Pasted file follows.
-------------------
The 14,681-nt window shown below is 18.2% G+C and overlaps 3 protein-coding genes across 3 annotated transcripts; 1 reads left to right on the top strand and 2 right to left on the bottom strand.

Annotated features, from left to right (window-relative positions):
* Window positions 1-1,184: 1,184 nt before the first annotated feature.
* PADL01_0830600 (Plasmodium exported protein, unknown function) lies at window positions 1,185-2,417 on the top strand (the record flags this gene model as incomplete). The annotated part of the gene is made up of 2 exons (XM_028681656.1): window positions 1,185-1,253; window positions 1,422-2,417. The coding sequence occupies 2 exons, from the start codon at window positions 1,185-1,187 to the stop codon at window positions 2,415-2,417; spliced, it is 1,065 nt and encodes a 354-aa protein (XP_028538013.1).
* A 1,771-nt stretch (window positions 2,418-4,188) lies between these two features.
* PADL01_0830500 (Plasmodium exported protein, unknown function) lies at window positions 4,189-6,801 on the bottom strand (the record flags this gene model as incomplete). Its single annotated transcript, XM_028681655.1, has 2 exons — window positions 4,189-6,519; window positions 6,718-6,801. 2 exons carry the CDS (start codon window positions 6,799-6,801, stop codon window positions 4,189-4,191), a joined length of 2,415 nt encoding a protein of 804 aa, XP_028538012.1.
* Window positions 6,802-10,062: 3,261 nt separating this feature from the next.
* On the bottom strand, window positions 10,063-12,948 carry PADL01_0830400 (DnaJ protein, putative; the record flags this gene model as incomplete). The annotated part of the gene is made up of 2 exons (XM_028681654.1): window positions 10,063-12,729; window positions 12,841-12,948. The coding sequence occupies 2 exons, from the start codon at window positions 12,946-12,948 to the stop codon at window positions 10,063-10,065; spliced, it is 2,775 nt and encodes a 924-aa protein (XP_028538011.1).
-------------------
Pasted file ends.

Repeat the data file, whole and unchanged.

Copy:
The 14,681-nt window shown below is 18.2% G+C and overlaps 3 protein-coding genes across 3 annotated transcripts; 1 reads left to right on the top strand and 2 right to left on the bottom strand.

Annotated features, from left to right (window-relative positions):
* Window positions 1-1,184: 1,184 nt before the first annotated feature.
* PADL01_0830600 (Plasmodium exported protein, unknown function) lies at window positions 1,185-2,417 on the top strand (the record flags this gene model as incomplete). The annotated part of the gene is made up of 2 exons (XM_028681656.1): window positions 1,185-1,253; window positions 1,422-2,417. The coding sequence occupies 2 exons, from the start codon at window positions 1,185-1,187 to the stop codon at window positions 2,415-2,417; spliced, it is 1,065 nt and encodes a 354-aa protein (XP_028538013.1).
* A 1,771-nt stretch (window positions 2,418-4,188) lies between these two features.
* PADL01_0830500 (Plasmodium exported protein, unknown function) lies at window positions 4,189-6,801 on the bottom strand (the record flags this gene model as incomplete). Its single annotated transcript, XM_028681655.1, has 2 exons — window positions 4,189-6,519; window positions 6,718-6,801. 2 exons carry the CDS (start codon window positions 6,799-6,801, stop codon window positions 4,189-4,191), a joined length of 2,415 nt encoding a protein of 804 aa, XP_028538012.1.
* Window positions 6,802-10,062: 3,261 nt separating this feature from the next.
* On the bottom strand, window positions 10,063-12,948 carry PADL01_0830400 (DnaJ protein, putative; the record flags this gene model as incomplete). The annotated part of the gene is made up of 2 exons (XM_028681654.1): window positions 10,063-12,729; window positions 12,841-12,948. The coding sequence occupies 2 exons, from the start codon at window positions 12,946-12,948 to the stop codon at window positions 10,063-10,065; spliced, it is 2,775 nt and encodes a 924-aa protein (XP_028538011.1).